US military says air strikes may be first of their kind and were not co-ordinated with US-led coalition against Islamic State.

F-4E Phantom fighter jets flown by Iran in a file photograph.
F-4E Phantom fighter jets flown by Iran in a file photograph. 

Iranian fighter jets have bombed Islamic State militants in eastern Iraq in recent days, the Pentagon has said, in a development that confirms Tehran’s determination to confront the jihadists.

The air raids mark an escalation in Iran’s role in a conflict where Tehran and Washington have no formal partnership but share a common enemy in the Isis group, which both governments view as a dangerous threat.

“We have indications that they [Iran] did indeed fly air strikes with F-4 Phantoms in the past several days,” Pentagon spokesman Rear Admiral John Kirby told Agence France-Presse.

His comments came a few days after al-Jazeera ran footage of what appeared to be an ageing F-4 fighter similar to those used by the Iran’s air force attacking targets in the eastern province of Diyala.

Iranian forces have been active on the ground in Iraq assisting Shia militia and Baghdad government units but it is the first time the United States has confirmed the Iranian air force is conducting strikes against Isis.

Kirby said the United States was not co-ordinating with Iranian forces and it was up to the Iraqi government to oversee military flights by different countries.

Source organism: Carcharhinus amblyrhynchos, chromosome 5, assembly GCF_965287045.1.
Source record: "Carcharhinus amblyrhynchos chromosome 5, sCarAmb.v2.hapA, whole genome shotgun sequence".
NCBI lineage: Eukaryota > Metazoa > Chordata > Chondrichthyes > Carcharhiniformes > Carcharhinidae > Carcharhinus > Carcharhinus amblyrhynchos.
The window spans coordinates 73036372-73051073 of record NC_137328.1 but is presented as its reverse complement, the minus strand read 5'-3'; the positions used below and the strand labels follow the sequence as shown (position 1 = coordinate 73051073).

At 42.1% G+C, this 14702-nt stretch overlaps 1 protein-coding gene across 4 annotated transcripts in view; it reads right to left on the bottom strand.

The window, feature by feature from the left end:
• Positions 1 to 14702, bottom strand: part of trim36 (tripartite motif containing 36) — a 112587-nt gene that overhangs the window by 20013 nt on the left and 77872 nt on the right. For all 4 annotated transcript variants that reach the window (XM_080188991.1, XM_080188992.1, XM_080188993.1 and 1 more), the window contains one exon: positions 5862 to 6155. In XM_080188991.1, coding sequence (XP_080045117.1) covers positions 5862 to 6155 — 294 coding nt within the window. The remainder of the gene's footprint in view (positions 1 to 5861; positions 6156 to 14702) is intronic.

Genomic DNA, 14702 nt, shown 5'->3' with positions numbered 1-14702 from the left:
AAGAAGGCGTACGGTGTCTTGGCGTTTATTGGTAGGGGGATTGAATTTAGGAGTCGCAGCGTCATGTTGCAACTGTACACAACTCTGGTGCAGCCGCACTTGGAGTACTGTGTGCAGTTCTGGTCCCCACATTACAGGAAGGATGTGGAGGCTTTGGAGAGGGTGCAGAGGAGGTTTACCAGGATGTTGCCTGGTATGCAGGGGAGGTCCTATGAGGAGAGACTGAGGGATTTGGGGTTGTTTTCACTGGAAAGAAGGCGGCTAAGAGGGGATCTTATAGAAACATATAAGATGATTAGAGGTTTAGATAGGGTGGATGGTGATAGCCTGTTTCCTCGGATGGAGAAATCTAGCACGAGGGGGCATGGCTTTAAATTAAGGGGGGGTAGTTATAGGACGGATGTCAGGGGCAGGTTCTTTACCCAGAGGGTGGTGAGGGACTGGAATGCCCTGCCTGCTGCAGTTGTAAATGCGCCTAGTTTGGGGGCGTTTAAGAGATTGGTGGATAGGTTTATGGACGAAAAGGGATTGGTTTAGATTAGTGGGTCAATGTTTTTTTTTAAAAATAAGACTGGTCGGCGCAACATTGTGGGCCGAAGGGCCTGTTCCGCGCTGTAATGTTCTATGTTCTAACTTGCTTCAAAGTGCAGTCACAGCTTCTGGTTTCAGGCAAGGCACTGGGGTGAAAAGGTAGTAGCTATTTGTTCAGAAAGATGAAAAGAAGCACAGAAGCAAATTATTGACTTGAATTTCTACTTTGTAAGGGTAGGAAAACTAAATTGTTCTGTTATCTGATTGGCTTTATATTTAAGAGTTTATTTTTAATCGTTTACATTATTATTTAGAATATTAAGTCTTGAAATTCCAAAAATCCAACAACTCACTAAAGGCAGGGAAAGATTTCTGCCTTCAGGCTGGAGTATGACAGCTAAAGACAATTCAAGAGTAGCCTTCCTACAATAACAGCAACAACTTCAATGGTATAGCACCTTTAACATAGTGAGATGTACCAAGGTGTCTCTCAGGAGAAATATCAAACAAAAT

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“We are flying missions over Iraq. We co-ordinate with the Iraqi government as we conduct those,” Kirby told reporters.

“Nothing has changed about our policy of not co-ordinating military activity with the Iranians.”

Even if there is no direct communication between the two countries’ forces, the Americans likely would be aware and easily monitor flights over Iraq by Iran’s less sophisticated air fleet. Iran acquired its F-4 fighters from the United States before the 1979 revolution that toppled the country’s pro-US monarchy.

A US air command centre in Qatar co-ordinates American fighters, bombers, drones and surveillance aircraft flying round-the-clock missions over Iraq along with other coalition warplanes from European governments as well as Australia and Canada.

The onslaught of Isis in Iraq has forged an unlikely alignment between Iran and the United States, and comes amid a US diplomatic drive to agree a deal with Iran over its nuclear programme. Officials acknowledge the two sides have discussed the war in Iraq on the margins of the nuclear talks.

But they remain deeply opposed over Syria, with Iran providing crucial military backing for President Bashar al-Assad while Washington has vowed to train a moderate rebel force to eventually confront the Damascus regime.

Analysts and former US officials say neither country appears ready to pursue elaborate co-operation for military operations in Iraq but there appears to be some level of tactical communication at least to avoid accidents.

Shia-ruled Iran has close ties to the government in Baghdad led by the same branch of Islam and Tehran quickly came to the neighbouring government’s aid after the Sunni jihadists overran Iraqi army units in western and northern Iraq earlier this year.